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Inspiration Report

Today’s guest blog comes from Marney K. Makridakis, author of Creating Time. She founded the Artella online community for creators of all kinds and the print magazine Artella. A popular speaker and workshop leader, she created the ARTbundance approach of self-discovery through art. She lives in Dallas, Texas. Visit her online at www.artellaland.com.

One of the most prevalent comments I’ve heard about time is the idea that we need to “balance our time” to live a more “balanced” life. I think the concept of balance is, sadly, often misunderstood. We often feel that if we are focused and disciplined, upbeat and positive, loving and generous, healthy and energetic…then we will be “balanced people.” And if the pie chart of our daily life has just the right ratios of work, life, family, health, spirituality, and service, then our time will be “balanced.”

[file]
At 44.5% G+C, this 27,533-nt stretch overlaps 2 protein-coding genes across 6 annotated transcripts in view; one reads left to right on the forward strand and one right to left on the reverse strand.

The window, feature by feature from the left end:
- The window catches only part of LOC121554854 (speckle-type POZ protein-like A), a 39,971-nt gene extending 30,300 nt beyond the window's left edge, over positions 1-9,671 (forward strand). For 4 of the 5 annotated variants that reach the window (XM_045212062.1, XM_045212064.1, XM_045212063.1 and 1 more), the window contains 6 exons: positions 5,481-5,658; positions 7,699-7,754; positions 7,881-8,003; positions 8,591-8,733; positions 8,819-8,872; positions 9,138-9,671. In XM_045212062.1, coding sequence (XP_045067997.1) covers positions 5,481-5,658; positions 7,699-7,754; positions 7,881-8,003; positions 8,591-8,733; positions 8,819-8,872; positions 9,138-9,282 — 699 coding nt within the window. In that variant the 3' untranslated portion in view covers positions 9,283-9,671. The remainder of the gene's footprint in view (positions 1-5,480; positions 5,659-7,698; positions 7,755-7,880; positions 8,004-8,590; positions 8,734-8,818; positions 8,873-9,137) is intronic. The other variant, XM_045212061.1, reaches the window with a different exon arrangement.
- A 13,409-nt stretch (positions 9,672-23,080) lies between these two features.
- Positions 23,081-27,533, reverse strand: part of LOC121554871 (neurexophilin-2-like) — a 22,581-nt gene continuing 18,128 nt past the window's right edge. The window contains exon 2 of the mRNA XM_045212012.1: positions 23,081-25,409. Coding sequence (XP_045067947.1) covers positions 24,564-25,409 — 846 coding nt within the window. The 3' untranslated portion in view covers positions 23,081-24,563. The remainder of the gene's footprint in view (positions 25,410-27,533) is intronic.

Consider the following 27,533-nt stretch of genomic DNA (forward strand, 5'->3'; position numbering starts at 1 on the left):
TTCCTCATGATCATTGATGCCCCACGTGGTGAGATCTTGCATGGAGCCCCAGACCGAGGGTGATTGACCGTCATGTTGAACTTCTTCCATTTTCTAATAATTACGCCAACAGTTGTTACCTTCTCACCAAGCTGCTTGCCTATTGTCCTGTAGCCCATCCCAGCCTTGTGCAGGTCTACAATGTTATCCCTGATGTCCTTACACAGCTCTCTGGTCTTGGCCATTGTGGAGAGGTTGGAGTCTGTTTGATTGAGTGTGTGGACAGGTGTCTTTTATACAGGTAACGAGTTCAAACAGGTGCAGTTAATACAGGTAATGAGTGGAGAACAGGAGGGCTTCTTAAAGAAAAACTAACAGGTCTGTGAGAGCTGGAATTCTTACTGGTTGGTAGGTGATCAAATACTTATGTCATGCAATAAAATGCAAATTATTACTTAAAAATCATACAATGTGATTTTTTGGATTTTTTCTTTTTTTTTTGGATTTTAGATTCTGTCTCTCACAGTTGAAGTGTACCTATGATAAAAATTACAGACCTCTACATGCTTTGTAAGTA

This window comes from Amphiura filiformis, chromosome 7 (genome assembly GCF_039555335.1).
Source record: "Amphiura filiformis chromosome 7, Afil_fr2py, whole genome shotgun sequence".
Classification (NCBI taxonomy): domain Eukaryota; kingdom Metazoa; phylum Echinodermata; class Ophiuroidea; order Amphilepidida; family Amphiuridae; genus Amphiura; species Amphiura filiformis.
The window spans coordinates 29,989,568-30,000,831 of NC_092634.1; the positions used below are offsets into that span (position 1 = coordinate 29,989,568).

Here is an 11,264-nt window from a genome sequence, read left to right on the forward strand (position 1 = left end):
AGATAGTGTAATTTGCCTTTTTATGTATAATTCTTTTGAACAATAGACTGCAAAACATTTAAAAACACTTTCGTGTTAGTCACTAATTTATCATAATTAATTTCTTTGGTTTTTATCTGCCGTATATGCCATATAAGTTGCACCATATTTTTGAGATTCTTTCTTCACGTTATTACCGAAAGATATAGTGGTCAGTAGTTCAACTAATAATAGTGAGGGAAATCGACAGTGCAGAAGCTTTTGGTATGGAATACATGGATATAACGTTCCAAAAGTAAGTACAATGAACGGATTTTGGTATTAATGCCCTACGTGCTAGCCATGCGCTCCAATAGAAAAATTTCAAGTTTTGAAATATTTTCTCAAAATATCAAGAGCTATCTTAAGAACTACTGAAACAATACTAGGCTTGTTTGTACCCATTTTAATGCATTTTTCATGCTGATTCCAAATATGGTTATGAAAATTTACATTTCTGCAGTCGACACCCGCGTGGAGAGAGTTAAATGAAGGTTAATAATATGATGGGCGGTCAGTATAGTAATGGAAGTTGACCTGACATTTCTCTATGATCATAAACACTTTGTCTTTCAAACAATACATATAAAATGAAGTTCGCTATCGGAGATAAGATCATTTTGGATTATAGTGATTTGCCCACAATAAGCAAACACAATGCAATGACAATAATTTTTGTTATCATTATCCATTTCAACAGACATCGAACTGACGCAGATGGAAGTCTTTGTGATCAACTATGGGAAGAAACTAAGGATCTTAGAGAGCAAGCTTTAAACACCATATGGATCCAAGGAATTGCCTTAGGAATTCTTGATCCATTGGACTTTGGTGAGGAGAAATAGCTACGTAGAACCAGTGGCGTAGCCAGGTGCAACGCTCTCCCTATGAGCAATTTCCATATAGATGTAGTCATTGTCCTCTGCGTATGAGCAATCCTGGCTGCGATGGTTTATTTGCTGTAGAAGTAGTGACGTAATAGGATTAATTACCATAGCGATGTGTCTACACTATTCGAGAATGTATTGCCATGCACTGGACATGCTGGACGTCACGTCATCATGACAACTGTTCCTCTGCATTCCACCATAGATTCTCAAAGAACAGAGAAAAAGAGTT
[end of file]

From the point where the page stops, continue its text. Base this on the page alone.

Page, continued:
The problem with striving for balance is that most people’s understanding of this state swerves away from what balance actually is! Balance is not about walking around with a bunch of “positive,” happy qualities; it’s about walking the tightrope between the poles within us and the circumstances outside of us. True balance, ironically, means that we accept the parts of ourselves that can be pretty lopsided. Balance means we can embrace and love the most topsy-turvy parts because they offer gifts for full, authentic living.

Even though we measure time in a linear way, time is and always will be asymmetrical. One moment is not like another, just as each day is different and each tide that rolls in is different from the next. This is why it is impossible to “balance our time” by some objective pie-chart formula in a time management book. Exploring nonlinear, asymmetrical time allows us to move in tandem with an inherently lopsided time and thus regain our relative balance. If we stop constantly measuring ourselves against the standards of linear time, we can accept ourselves more fully. New possibilities emerge as we tango with tenacity and disco with uncertainty.

Based on the book Creating Time: Using Creativity to Reinvent the Clock and Reclaim Your Life ©2012 by Marney Makridakis. Published with permission of New World Library www.newworldlibrary.com

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